Cedars-Sinai Medical Center in Los Angeles, California has a substantial marketing campaign to increase its revenues which includes a $1 million budget for a radio campaign. The radio spots run on major radio stations in the LA market from September to May. At any given time of day during that period, there will be three radio commercials airing.
The call to action in every radio spot is simple: dial a toll-free number for information. "We outsourced our call center because we wanted cost-effective round-the-clock coverage. If we don't answer incoming calls immediately, we are losing out on potential new business," says Michael O'Malley, Director of Marketing for Cedars-Sinai.
Cedars-Sinai previously had staffed its own in-house call center with registered nurses. "We realized that was not a good use of our resources," he says, given America's growing shortage of nurses. In addition, the call center answered the phone from 8 a.m. until 5 p.m. But the radio ads ran throughout the day, so many respondents called when there was no one to answer the phone.
In addition, the nurses were knowledgeable respondents but our in-house data reporting systems were not up to par. "We questioned the in-house system's data reliability and accuracy. That made it difficult to make management decisions," adds O'Malley.
But Cedars-Sinai wanted a supplier who could provide its callers with a polished interaction. "This is the first entry point into the Cedars-Sinai Health System. We are a first-class healthcare system in Southern California and we have to deliver that impression over the phone at the first contact with prospective patients," says O'Malley.
"Cedars-Sinai is known internationally," says Rob Tazioli, Senior Vice President and Chief Marketing Officer for Connextions Health, the hospital's customer relationship manager (CRM) provider. "They take their brand very seriously. For that reason, they wanted the CRM experience to mirror the quality of the medical care," he adds. Connextions's mission is to further Cedars-Sinai's corporate strategy: to establish a long-term relationship with each patient.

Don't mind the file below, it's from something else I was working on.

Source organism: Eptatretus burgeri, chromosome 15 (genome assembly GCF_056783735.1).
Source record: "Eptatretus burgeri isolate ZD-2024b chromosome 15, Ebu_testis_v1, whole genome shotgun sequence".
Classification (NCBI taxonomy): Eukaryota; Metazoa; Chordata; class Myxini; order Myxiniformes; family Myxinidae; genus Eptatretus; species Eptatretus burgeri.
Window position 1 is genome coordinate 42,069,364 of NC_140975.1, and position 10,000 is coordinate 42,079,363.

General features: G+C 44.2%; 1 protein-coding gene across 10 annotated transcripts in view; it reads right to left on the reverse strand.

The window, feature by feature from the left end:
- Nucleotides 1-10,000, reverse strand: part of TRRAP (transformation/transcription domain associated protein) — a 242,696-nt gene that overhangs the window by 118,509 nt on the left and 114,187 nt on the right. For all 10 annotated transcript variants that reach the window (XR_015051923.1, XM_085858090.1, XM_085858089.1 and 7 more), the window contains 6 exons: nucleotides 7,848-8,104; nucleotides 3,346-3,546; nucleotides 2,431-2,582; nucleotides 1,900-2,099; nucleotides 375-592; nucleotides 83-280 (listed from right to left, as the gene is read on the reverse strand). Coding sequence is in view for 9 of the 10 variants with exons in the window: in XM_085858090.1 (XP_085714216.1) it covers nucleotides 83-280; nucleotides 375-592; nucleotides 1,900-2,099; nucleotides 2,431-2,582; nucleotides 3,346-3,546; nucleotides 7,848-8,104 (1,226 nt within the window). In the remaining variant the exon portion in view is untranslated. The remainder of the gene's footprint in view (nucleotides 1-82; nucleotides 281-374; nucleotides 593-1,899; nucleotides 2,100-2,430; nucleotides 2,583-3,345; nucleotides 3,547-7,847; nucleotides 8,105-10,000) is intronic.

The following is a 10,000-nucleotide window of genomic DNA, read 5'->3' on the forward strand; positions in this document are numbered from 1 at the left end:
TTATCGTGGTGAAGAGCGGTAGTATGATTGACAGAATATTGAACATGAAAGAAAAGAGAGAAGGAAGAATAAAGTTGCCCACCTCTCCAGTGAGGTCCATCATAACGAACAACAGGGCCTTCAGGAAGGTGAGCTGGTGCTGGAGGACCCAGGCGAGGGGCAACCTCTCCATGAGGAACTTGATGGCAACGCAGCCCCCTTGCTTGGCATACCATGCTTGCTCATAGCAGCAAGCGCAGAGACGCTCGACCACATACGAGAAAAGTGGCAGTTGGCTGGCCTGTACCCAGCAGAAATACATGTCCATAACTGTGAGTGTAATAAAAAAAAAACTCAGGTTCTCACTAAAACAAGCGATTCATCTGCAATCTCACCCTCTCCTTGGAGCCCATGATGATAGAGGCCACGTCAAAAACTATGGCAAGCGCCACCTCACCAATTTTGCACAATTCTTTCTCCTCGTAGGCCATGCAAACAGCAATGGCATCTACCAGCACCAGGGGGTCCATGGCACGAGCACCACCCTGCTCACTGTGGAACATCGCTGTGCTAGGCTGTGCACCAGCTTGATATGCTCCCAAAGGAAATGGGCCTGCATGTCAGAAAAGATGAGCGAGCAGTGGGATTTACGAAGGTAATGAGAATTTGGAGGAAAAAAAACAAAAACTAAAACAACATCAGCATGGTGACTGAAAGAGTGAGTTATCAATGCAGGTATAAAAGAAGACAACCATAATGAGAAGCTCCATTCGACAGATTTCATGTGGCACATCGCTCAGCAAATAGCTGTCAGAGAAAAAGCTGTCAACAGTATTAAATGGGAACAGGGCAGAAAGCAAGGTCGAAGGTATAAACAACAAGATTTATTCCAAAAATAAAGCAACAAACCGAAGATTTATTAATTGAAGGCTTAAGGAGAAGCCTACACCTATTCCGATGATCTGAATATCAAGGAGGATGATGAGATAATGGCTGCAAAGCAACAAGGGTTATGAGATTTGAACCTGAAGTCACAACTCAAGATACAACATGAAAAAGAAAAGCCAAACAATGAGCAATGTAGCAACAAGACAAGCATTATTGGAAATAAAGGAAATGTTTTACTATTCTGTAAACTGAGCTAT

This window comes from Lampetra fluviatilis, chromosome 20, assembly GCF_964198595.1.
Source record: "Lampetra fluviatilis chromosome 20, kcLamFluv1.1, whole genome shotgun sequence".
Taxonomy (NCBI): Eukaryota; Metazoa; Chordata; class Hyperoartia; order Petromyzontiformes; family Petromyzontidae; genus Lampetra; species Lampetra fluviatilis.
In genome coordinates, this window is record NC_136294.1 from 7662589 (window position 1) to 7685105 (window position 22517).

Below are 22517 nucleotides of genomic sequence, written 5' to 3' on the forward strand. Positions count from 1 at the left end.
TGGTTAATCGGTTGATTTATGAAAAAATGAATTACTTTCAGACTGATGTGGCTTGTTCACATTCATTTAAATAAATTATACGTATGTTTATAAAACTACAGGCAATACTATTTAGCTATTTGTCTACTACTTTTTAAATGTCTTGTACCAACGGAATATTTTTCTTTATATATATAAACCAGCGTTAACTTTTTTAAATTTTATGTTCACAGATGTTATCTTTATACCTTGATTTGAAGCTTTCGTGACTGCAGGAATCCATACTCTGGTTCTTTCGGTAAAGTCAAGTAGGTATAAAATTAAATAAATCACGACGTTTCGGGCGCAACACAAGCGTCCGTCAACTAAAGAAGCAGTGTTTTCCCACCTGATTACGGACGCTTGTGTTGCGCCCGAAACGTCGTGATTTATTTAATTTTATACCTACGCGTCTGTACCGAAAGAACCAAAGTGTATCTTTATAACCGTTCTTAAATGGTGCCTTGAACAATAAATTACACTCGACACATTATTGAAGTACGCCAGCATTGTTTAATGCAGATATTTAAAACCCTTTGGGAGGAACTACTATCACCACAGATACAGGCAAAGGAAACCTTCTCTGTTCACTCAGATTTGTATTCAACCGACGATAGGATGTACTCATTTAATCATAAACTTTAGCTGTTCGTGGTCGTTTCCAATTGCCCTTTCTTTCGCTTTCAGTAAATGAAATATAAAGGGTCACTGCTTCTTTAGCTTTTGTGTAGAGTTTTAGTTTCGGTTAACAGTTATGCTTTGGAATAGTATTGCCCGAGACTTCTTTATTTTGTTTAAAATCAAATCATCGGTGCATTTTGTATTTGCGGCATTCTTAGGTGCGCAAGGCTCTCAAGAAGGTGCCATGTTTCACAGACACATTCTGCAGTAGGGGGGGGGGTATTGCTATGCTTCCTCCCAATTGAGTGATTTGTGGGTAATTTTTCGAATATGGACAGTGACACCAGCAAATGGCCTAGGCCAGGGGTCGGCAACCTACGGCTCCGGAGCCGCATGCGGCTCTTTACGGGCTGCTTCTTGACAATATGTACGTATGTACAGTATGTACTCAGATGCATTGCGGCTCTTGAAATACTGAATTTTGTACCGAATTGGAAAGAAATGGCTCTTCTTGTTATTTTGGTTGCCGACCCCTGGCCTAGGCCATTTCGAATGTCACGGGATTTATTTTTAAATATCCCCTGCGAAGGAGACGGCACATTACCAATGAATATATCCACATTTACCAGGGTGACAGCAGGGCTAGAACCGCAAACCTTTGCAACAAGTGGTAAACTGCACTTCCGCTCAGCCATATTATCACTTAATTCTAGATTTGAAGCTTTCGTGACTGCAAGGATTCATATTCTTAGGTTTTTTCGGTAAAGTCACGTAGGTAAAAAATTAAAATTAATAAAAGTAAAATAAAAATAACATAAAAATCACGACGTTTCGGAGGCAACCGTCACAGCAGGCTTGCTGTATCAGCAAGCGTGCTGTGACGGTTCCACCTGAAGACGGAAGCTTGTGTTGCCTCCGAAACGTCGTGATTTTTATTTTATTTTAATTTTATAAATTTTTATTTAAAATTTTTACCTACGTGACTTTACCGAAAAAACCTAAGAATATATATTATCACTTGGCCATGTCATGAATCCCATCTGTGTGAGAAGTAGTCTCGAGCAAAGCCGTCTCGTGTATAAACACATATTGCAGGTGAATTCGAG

A Supplier Specializing in Healthcare CRM
Cedars-Sinai outsourced the handling of this toll-free number to Connextions Health, a call center specializing in healthcare, in a three-year agreement. The supplier is based in a 335,000-square-foot campus in Orlando, Florida. Other healthcare clients include Blue Cross/Blue Shield of Florida, the Florida Hospital Health System, and United Healthcare, which insures 27 million lives.
Connextions started as a CRM solution for Fortune 500 companies. Household names like Levi, Olympus, and Mercedes are among its clients. Three years ago it decided to add a healthcare specialty. "Healthcare is very technical. You can't run a call center successfully without the clinical acumen. Your operators have to understand how hospitals deliver healthcare," says Tazioli.
The call center has 1,200 seats. About 250 of those work for the healthcare division; half of these are registered nurses or licensed practical nurses.
Connextions hired a doctor with 30 years of experience to oversee the operational delivery of its healthcare services. The supplier then spent 15 months building out a Siebel system with embedded clinical guidelines and protocols to improve the caller interaction. "This gives us the ability to deliver the same outcome in a consistent fashion every day," adds Tazioli.
Connextions has no offshore component. "We believe you need a dedicated team who know your client's culture to be able to develop close personal relationships with the callers," says Tazioli. He says healthcare "is locally driven." He says the Blues of Florida selected Connextions because "we understand the healthcare landscape of this state." In addition, Connextions found it difficult to replicate its medical expertise overseas.